Chinese Threat Group APT41 Linked to Android Malware AttacksAPT41 Used WyrmSpy and DragonEgg Surveillance Malware to Target Android Users
Security researchers say a Chinese state-sponsored espionage group is using WyrmSpy and DragonEgg surveillance malware to target Android mobile devices.
Researchers at cybersecurity company Lookout said APT41, also tracked as Barium, Earth Baku and Winnti, primarily relies on web application attacks and software vulnerabilities and uses WyrmSpy and DragonEgg to target organizations globally.
The company said APT41 recently switched tactics to develop malware specific to the Android operating system, relying on existing command-and-control infrastructure, IP addresses and domains to communicate with and issue commands to the two malware variants.
APT41 historically exploited specific web applications and software vulnerabilities to carry out surveillance on predefined target organizations. According to Mandiant, the group in May 2021 exploited a zero-day vulnerability in the USAHerds application and several vulnerable internet-facing web applications to successfully compromise at least six U.S. state government networks.
Research by Recorded Future's Insikt Group also revealed that the cyberespionage group, along with the Tonto Team, had targeted four regional dispatch centers responsible for operating India's power grid shortly after India and China had engaged in border clashes that resulted in combat-related casualties for the first time in 45 years.
Android Malware Historically Not on APT41's Playbook
According to Lookout, APT41 likely used social engineering to distribute WyrmSpy and DragonEgg surveillance malware to Android devices, often by disguising the former as a default Android system application and the latter as third-party Android keyboards and messaging applications such as Telegram.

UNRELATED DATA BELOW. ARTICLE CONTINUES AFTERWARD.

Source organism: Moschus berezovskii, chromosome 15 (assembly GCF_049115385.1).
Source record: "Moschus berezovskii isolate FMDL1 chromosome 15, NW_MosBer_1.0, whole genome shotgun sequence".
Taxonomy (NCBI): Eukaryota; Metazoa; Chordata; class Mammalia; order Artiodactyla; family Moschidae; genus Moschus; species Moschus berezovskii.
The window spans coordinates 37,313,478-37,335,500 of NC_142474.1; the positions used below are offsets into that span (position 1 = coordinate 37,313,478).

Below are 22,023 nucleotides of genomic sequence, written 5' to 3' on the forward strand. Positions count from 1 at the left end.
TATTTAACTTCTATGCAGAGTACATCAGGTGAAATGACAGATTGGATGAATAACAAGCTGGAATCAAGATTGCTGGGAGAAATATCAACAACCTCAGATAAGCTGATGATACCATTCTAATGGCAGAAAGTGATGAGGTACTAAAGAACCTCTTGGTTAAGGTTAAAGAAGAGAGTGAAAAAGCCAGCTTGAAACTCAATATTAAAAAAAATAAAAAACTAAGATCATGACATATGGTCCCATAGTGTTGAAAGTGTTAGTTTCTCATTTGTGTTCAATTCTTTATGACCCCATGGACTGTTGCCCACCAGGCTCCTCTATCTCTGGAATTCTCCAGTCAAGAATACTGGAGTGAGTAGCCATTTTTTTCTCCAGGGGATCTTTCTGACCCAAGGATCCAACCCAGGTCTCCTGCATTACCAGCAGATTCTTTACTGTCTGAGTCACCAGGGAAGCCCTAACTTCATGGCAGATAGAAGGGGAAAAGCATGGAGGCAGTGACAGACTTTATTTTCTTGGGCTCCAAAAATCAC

It is unclear whether the two malware types were distributed via Google Play Store or as
.apk files. Lookout could not determine possible targets of APT41, as the campaign was not active at the time of analysis. Google said that "based on current detection, no apps containing this malware are found to be on Google Play."
Though APT41 is not known for developing or distributing Android malware, the cybersecurity company said it came across several artifacts and forensic evidence during its analysis that helped it attribute the malware campaign to the Chinese cyberespionage group.
The first was the group's use of similar Android signing certificates for both malware variants, but this isn't sufficient for accurate attribution, as Chinese threat groups are known to share hacking tools and techniques. What clinched it for Lookout was that the malware's command-and-control infrastructure featured the same IP address and web domain that APT41 had used in multiple campaigns between May 2014 and August 2020.
Lookout also found that the domain associated with WyrmSpy's C2 infrastructure listed Jiang Lizhi as the registrant. In 2019 and 2020, a federal grand jury in Washington, D.C., indicted Lizhi, along with four other APT41 operators, for targeting over 100 organizations worldwide, including computer hardware manufacturers, telecommunications providers, universities, think tanks and foreign governments.
The five APT41 operators are still featured on FBI's list of most wanted international fugitives.
Trend Micro in 2021 said APT41 also carried out a cyberespionage campaign in the Indo-Pacific region to target companies in India, Indonesia, Malaysia, the Philippines, Taiwan and Vietnam (see: APT41 Cyberespionage Campaign Hits Indo-Pacific).
Spyware Relied on System Permissions to Exfiltrate Data
Once inside an Android mobile device, both WyrmSpy and DragonEgg request extensive device permissions to perform surveillance. "WyrmSpy uses established rooting tools to gain escalated privileges to the device and perform surveillance activities specified by commands received from its C2 servers," Lookout said. "These commands include instructing the malware to upload log files, photos stored on the device, and acquire device location using the Baidu Location library."
The spyware contains the necessary functionality to exfiltrate log files, photos, device location, SMS messages and audio recording to the C2 server and if necessary, relies on a secondary payload to perform additional surveillance. DragonEgg also relies on a secondary payload named
smallmload.jar that enables additional functionality and lets the malware exfiltrate device storage files, photos, contacts, messages and audio recordings.
"The discovery of WyrmSpy and DragonEgg is a reminder of the growing threat posed by advanced Android malware," said Kristina Balaam, Lookout's senior threat researcher. "These spyware packages are highly sophisticated and can be used to collect a wide range of data from infected devices."